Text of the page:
Verbs express the action performed by the subject or the subject's state of being. Sentences can contain more than one verb, or a verb phrase. Verb phrases contain a main verb, or the main action of a sentence, which is always an action verb that expresses mental or physical action or a linking verb that expresses a state of being, and one or more helping verbs, which help the main verb and cannot exist without it. However, action and linking verbs are infinitive phrases, not main verbs, when they follow the word "to."
Determine whether the sentence contains one verb or multiple verbs by identifying the action the subject is performing or the subject's state of being. For example, the sentence "John tied his shoes" contains only the verb "tied," so there is no need to identify the main verb. However, the sentence "John was tying his shoe" contains the verb phrase "was tying," and the sentence "John learned to tie his shoe" contains the verbs "learned" and "tie" but not a verb phrase. The main verb needs to be identified in both of these sentences.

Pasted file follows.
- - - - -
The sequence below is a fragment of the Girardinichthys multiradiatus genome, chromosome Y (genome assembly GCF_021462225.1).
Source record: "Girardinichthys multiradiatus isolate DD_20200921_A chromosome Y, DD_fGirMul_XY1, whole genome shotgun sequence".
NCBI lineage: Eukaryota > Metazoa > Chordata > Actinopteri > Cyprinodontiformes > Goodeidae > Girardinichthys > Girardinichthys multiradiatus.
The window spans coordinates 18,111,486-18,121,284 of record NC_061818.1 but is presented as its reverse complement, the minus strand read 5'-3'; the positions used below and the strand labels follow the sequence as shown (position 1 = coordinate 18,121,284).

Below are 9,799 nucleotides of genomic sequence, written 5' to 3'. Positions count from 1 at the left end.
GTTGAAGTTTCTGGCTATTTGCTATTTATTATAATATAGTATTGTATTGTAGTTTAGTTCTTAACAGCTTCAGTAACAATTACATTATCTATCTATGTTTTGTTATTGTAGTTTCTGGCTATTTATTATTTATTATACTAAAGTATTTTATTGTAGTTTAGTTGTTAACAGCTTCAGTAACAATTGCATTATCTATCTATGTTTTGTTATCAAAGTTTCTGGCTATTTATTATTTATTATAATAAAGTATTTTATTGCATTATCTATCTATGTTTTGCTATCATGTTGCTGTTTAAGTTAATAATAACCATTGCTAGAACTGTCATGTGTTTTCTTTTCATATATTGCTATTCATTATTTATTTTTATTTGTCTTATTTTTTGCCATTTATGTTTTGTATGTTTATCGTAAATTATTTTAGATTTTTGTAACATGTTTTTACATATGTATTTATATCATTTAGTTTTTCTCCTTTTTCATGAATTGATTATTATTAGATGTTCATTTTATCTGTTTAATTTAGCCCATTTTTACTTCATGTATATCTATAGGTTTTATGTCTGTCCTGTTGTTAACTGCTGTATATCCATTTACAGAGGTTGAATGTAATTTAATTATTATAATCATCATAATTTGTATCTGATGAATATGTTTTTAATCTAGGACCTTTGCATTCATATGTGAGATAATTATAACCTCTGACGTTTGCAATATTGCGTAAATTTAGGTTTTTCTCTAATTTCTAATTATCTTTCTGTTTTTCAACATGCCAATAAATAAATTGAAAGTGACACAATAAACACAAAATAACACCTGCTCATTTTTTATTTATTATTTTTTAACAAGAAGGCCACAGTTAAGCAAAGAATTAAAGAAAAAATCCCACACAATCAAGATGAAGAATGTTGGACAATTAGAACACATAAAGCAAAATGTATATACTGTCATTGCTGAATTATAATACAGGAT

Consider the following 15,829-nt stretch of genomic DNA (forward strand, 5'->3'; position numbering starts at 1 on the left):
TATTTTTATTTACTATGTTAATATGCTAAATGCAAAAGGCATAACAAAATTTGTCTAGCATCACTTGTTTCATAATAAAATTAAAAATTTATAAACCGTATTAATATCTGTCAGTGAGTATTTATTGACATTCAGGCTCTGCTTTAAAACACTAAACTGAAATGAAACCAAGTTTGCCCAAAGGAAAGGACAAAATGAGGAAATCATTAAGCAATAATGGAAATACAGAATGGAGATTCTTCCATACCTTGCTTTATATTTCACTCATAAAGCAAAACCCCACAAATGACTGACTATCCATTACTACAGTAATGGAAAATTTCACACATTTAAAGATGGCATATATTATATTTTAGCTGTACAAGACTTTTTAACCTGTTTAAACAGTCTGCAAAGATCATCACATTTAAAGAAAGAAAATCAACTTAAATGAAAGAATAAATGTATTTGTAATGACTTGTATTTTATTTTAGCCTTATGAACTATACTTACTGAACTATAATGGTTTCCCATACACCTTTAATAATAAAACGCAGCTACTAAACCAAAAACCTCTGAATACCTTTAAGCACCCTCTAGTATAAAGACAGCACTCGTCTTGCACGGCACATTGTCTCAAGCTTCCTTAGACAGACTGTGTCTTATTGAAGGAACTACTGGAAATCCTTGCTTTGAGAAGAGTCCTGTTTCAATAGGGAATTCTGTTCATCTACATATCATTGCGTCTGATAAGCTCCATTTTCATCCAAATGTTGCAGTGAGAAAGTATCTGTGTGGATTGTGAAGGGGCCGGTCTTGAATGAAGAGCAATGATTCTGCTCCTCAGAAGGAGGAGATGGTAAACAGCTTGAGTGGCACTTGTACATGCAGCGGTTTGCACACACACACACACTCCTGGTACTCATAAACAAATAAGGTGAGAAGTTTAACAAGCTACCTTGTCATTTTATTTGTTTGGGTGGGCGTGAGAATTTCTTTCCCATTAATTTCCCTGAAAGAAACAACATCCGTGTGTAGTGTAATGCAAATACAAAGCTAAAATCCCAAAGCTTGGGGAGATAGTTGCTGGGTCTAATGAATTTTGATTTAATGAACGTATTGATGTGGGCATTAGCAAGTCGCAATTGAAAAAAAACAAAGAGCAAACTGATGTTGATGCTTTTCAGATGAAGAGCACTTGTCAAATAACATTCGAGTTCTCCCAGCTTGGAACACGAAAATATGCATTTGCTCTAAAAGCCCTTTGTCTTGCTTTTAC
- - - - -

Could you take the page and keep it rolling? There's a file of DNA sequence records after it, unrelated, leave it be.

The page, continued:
Identify the main verb in a verb phrase by determining the subject's main action or state of being. For example, in the verb phrase "was tying," the main action the subject is performing is tying while the verb "was" merely helps the action verb "tying" by expressing that this action happened in the past. Thus, "tying" is the main verb and "was" is a helping verb.
Identify the main verb in a sentence containing multiple verbs but no verb phrase by asking yourself which verb is expressing the subject's action or state of being. For example, in the sentence "John learned to tie his shoes," both "learned" and "tie" are action verbs. However, "tie" follows the word "to," so "tie" is part of an infinitive phrase and does not express the main action of the sentence. "Learned" is the main verb because John performed the action of learning, and tying his shoe is what he learned, not the action he performed.